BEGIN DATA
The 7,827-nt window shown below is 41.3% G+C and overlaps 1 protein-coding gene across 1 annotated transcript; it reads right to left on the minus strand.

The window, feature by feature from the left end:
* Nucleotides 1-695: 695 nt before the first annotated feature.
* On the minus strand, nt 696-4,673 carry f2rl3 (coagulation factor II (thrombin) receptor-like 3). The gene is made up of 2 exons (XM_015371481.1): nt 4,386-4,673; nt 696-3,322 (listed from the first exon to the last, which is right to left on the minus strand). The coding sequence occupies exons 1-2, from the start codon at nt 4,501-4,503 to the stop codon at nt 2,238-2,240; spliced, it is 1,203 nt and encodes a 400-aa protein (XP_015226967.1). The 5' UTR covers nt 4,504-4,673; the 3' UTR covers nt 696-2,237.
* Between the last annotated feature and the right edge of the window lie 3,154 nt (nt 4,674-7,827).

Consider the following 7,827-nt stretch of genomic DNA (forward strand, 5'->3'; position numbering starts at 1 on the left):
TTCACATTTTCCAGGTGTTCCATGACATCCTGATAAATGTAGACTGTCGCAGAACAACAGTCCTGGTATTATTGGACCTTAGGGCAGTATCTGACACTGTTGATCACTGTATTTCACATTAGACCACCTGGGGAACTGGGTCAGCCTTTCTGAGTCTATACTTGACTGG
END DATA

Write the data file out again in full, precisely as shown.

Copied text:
The 7,827-nt window shown below is 41.3% G+C and overlaps 1 protein-coding gene across 1 annotated transcript; it reads right to left on the minus strand.

The window, feature by feature from the left end:
* Nucleotides 1-695: 695 nt before the first annotated feature.
* On the minus strand, nt 696-4,673 carry f2rl3 (coagulation factor II (thrombin) receptor-like 3). The gene is made up of 2 exons (XM_015371481.1): nt 4,386-4,673; nt 696-3,322 (listed from the first exon to the last, which is right to left on the minus strand). The coding sequence occupies exons 1-2, from the start codon at nt 4,501-4,503 to the stop codon at nt 2,238-2,240; spliced, it is 1,203 nt and encodes a 400-aa protein (XP_015226967.1). The 5' UTR covers nt 4,504-4,673; the 3' UTR covers nt 696-2,237.
* Between the last annotated feature and the right edge of the window lie 3,154 nt (nt 4,674-7,827).

Consider the following 7,827-nt stretch of genomic DNA (forward strand, 5'->3'; position numbering starts at 1 on the left):
TTCACATTTTCCAGGTGTTCCATGACATCCTGATAAATGTAGACTGTCGCAGAACAACAGTCCTGGTATTATTGGACCTTAGGGCAGTATCTGACACTGTTGATCACTGTATTTCACATTAGACCACCTGGGGAACTGGGTCAGCCTTTCTGAGTCTATACTTGACTGG